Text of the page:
South Africa publishes South Africa’s 8th National Greenhouse Gas Inventory Report

Google+ Pinterest LinkedIn Tumblr +
  • Minister of Forestry, Fisheries and the Environment, Barbara Creecy, has published South Africa’s 8th National Greenhouse Gas Inventory Report (NIR).

The report contains a detailed inventory of South Africa’s annual greenhouse gas emissions from 2000 to 2020.

“The greenhouse gas (GHG) inventory is central to tracking the implementation of South Africa’s Nationally Determined Contribution (NDC). We are proud of the robust format of our monitoring which has been developed over the past 15 years, and includes both public comment and independent verification and is designed to support domestic and international reporting obligations,” Creecy said on Wednesday.

The report covers sources of greenhouse gas (GHG) emissions and removals by sinks. Among the causes of major greenhouse gases from human activity are carbon dioxide (CO2), methane (CH4), nitrous oxide (N2O), perfluorocarbons (PFCs) and hydrofluorocarbons (HFCs).

Indirect greenhouse gases included in the Report for information purposes are carbon monoxide and oxides of nitrogen.

Emissions estimated in the Report are for four broad emission sectors: namely energy, industrial processes and product use (IPPU), agriculture, forestry and other land use (AFOLU) and waste.

“The GHG inventory shows that South Africa’s net emissions decreased marginally between 2000-2020 by about 0.8 percent. South Africa’s net GHG emissions in CO2 equivalent were 446 million tonnes in 2000 and declined to 442 million tonnes in 2020.

“However, in the period between 2017 and 2020, net GHG emissions declined by 5.9 percent primarily as a result of the COVID-19 pandemic. The contribution from various sources of GHG emissions in million tonnes of CO2 equivalent in 2020 is illustrated in below:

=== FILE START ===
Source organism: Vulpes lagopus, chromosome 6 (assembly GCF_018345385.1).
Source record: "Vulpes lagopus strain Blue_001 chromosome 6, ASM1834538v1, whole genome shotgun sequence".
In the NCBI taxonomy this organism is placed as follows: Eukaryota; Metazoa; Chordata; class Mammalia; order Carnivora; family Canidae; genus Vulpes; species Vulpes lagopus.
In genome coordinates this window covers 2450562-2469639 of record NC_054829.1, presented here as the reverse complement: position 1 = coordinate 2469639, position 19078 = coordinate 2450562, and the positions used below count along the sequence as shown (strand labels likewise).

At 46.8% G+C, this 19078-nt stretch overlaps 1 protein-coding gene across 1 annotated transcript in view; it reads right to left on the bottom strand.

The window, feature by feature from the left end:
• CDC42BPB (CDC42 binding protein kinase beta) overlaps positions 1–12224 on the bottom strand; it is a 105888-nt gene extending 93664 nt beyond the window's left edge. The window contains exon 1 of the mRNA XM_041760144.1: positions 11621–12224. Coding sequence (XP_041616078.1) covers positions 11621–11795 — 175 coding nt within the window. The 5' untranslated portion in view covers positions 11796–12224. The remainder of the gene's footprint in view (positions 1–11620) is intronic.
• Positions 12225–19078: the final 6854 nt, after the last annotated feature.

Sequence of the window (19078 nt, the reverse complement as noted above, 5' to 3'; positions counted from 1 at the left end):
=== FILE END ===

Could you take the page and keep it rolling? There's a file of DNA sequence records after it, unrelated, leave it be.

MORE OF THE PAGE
“Power generation; transport; industrial fuel use; fugitive emissions from processing of fuels; livestock and waste management are the biggest sources of greenhouse emission in South Africa.  Even though the emissions profile declined between 2017 and 2020, preliminary assessment using data from the SAGERS system for 2021 shows that some of the emission sources have increased compared to 2020 levels,” the department said.

This implies that from 2021 onwards the most carbon intensive assets are likely to return to pre-COVID emission rates. This is in line with international trends as can be observed from developed country GHG emission inventory submissions for 2021 that were filed with the United Nations Framework Convention on Climate Change (UNFCCC) in April 2023.

This 8th GHG inventory also highlights the role carbon sinks play in lowering the net greenhouse gas emission profile for the country.

“Over the next two decades, South Africa will have to increase its carbon sinks in order to reach the long term-goal of a Net-Zero carbon economy and society by 2050.  Afforestation, reforestation, reversing of land degradation and grassland management are key activities to achieve this long-term objective,” the department said.

The Inventory will be communicated to the United Nations Framework Convention on Climate Change (UNFCCC) of which South Africa is a member.

“As part of the effort to enhance transparency when compiling its GHG emission estimates, South Africa is one of the few countries that publishes its GHG inventory for public comment and subjects the report to a UNFCCC style review process.

“This MRV system is supported by a well-established emissions reporting programme, known as the South African Greenhouse Gas Emissions Reporting System (SAGERS), and includes a corporate governance process that ensures that key state data custodians share relevant data and information for inclusion in the report. All these process elements have improved the quality of GHG Inventory significantly,” the department said.

Click HERE for the full report. 

Author: Bryan Groenendaal


Leave A Reply

About Author

Green Building Africa promotes the need for net carbon zero buildings and cities in Africa. We are fiercely independent and encourage outlying thinkers to contribute to the #netcarbonzero movement. Climate change is upon us and now is the time to react in a more diverse and broader approach to sustainability in the built environment. We challenge architects, property developers, urban planners, renewable energy professionals and green building specialists. We also challenge the funding houses and regulators and the role they play in facilitating investment into green projects. Lastly, we explore and investigate new technology and real-time data to speed up the journey in realising a net carbon zero environment for our children.

Copyright Green Building Africa 2024.